Related preceding technologies include the gas mask used in WWII, the oxygen mask used by pilots of high flying bombers in WWII, the high altitude or vacuum suit required by pilots of the Lockheed U-2 and SR-71 Blackbird, the diving suit, rebreather, scuba diving gear and many others.
The development of the spheroidal dome helmet was key in balancing the need for field of view, pressure compensation, and low weight.
Spacesuit models of historical significance
- High altitude suits
- Wiley Post experimented with a number of hard-shell designs for record-breaking flights
- Russian suit models
- Mercury high-altitude/vacuum suit
- Gemini spacewalk suits
- Apollo lunar surface suits
- Space Shuttle
- Emerging technologies
- Hard shell
- Space activity suit
Spacesuits in fiction
Fiction authors have been trying to design spacesuits since the beginning of space fiction, as far as there was need to describe them in their stories. Most of them are flexible pressure suits, but usually not as bulky as in real spacesuits. Design was influenced by the real old-type Siebe Gorman Standard diving dress, including sometimes such features as side windows on the helmet. In H.G. Wells's The First men in the Moon (publ. 1901) Standard Diving Dresses are fitted with a big backpack cylinder each and used as spacesuits. Many fictional spacesuits have two big backpack cylinders as their only life-support gear, as if the wearer breathes out to space like in ordinary sport open-circuit scuba. In the well-known Dan Dare series which started in April 1950 in the `Eagle' comic, the usual Spacefleet spacesuit has no backpack, and a corselet like in Standard Diving Dress. Comic-strip space story authors often do not know about the effects of internal pressure inflating the spacesuit in space, but draw the spacesuit in space hanging in folds like a boilersuit: that can often be seen in the Dan Dare stories.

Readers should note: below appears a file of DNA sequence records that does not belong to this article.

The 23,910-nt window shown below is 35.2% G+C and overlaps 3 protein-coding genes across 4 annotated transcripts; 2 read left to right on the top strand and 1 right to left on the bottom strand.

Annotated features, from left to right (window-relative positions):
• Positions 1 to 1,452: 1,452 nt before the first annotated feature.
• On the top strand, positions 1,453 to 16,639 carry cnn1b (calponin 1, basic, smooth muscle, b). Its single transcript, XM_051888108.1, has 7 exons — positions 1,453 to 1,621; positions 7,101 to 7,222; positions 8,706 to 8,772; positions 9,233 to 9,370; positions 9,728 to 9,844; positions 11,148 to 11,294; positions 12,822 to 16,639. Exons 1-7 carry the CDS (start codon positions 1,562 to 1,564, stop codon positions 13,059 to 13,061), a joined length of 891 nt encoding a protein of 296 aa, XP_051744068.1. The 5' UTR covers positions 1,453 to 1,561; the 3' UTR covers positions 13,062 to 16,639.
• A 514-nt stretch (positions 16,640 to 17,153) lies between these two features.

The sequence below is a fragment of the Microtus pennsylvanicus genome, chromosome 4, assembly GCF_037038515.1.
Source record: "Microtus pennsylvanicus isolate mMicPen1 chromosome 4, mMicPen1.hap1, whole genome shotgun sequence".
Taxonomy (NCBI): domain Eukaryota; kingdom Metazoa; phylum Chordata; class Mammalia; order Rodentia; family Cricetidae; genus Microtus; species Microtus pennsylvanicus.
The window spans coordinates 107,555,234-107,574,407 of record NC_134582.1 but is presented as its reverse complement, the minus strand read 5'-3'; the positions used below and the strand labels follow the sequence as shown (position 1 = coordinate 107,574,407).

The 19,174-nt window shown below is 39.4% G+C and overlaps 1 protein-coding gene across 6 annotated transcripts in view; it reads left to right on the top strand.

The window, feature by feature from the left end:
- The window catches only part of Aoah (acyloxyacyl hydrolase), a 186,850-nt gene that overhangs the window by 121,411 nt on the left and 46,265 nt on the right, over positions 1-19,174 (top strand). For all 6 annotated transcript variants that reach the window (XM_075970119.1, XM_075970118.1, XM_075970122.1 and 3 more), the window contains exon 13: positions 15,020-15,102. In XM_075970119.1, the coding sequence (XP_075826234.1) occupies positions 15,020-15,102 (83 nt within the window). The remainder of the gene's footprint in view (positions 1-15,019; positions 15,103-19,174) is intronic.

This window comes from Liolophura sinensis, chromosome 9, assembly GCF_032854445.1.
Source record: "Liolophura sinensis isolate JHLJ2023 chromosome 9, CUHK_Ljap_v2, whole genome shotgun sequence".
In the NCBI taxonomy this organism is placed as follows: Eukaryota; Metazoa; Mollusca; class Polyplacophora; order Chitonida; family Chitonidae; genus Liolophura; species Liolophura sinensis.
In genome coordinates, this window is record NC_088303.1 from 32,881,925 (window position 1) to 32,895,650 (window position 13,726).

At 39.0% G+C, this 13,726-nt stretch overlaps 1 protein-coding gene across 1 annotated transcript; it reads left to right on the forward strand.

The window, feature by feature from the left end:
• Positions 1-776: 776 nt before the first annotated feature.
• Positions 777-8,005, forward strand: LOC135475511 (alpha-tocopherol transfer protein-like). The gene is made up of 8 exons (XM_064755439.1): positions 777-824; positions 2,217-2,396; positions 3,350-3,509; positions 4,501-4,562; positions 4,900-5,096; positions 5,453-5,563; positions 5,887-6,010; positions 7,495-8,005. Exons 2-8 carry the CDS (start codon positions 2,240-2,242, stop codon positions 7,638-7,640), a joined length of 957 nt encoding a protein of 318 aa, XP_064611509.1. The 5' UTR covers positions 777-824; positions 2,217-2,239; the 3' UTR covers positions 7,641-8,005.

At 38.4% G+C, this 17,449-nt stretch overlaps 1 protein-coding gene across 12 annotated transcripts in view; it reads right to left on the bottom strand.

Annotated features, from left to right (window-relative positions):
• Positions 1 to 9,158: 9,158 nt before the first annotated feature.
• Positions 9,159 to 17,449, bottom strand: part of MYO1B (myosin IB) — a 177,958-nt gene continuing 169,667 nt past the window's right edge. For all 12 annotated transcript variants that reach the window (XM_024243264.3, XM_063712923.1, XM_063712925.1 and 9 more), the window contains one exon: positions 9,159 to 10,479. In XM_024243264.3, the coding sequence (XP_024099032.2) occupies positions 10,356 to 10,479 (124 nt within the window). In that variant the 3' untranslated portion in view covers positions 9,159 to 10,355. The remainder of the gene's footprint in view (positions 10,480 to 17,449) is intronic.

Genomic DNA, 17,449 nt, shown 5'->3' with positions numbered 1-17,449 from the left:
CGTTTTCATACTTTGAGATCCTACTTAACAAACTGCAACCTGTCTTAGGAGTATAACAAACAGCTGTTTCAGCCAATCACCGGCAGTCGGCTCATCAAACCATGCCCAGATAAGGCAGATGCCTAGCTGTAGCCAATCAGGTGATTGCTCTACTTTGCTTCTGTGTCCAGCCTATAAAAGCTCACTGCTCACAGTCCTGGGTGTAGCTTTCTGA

Skintight spacesuits (skinsuits) appear in the original Buck Rogers comics. The Buck Rogers scenario has become familiar enough to cause expressions such as "Buck Rogers outfit" for real protective suits that look somewhat like spacesuits. Skinsuits are more common in modern science fiction. On the other end of the spectrum one can find the ideas of heavy powered armor. Robert Heinlein's novel Have Space Suit, Will Travel draws on his experience designing pressure suits during World War II.
It is possible that fictional spacesuit design influenced real spacesuit design somewhat, at least in getting real spacesuits to use a hard helmet and not a soft pressurized hood.
Alien spacesuits in the Gerry Anderson UFO series are filled with a breathable liquid to resist acceleration stresses.
After NASA started, fictional spacesuits often followed real spacesuit design, in such features as having a large rectangular backpack.
NASA JSC Oral History Project: See link near page end to Walking to Olympus: An EVA Chronology PDF document.